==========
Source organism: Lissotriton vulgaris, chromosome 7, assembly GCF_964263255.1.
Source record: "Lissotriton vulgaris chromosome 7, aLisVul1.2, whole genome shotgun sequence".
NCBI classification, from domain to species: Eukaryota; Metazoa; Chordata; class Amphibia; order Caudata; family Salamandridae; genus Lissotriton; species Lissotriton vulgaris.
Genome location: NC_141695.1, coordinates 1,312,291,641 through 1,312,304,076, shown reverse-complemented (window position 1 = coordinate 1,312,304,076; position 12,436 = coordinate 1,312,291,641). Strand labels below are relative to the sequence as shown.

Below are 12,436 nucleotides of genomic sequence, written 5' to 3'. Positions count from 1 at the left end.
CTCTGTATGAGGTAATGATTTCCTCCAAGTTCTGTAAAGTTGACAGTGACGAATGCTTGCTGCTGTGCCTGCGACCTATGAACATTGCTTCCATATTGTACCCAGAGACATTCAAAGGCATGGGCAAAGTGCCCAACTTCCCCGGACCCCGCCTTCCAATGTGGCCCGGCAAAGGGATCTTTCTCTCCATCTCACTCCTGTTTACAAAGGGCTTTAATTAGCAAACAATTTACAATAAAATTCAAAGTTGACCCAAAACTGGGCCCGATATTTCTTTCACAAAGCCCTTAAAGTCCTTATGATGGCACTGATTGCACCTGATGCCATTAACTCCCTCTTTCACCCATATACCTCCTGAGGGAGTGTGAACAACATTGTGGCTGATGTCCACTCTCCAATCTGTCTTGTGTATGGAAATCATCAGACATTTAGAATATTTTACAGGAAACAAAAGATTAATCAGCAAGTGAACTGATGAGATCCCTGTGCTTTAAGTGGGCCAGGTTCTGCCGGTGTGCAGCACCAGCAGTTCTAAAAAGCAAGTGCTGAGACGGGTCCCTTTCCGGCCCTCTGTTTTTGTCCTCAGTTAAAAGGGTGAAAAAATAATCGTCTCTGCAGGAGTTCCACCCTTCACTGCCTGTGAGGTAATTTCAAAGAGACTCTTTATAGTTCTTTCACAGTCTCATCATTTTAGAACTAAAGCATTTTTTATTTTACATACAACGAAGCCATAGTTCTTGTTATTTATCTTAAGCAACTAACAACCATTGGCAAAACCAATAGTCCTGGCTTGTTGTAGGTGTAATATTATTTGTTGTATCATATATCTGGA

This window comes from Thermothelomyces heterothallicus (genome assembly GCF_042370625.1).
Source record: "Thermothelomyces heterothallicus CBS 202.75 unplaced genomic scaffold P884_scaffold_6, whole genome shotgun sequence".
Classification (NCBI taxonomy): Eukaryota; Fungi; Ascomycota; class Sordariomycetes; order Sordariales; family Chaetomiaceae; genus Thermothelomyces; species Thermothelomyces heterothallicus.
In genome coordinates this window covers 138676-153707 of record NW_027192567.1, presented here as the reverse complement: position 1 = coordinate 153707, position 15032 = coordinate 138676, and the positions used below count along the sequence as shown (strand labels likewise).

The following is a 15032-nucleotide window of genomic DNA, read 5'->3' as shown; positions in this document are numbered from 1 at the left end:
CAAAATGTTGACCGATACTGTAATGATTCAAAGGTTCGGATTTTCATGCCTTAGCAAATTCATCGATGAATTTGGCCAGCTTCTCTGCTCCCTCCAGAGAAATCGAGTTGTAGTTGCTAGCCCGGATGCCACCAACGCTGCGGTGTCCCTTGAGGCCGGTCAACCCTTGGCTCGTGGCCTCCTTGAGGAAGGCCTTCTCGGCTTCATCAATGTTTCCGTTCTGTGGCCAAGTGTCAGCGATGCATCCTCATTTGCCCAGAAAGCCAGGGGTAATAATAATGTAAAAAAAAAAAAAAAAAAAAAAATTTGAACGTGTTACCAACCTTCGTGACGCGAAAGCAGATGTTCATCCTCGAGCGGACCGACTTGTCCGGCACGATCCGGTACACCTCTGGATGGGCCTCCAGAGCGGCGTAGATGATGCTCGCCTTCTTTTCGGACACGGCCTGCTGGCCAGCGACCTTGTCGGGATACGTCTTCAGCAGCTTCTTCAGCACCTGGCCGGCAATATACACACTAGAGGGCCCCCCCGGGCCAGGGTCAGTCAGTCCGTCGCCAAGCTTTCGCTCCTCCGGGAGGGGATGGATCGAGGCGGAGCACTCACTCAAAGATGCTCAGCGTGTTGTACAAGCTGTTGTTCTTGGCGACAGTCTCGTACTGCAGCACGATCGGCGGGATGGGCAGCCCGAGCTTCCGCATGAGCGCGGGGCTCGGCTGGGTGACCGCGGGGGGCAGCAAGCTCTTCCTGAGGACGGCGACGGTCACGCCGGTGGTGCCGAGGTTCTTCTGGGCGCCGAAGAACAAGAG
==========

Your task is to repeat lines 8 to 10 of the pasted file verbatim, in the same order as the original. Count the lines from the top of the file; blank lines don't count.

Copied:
Source record: "Thermothelomyces heterothallicus CBS 202.75 unplaced genomic scaffold P884_scaffold_6, whole genome shotgun sequence".
Classification (NCBI taxonomy): Eukaryota; Fungi; Ascomycota; class Sordariomycetes; order Sordariales; family Chaetomiaceae; genus Thermothelomyces; species Thermothelomyces heterothallicus.
In genome coordinates this window covers 138676-153707 of record NW_027192567.1, presented here as the reverse complement: position 1 = coordinate 153707, position 15032 = coordinate 138676, and the positions used below count along the sequence as shown (strand labels likewise).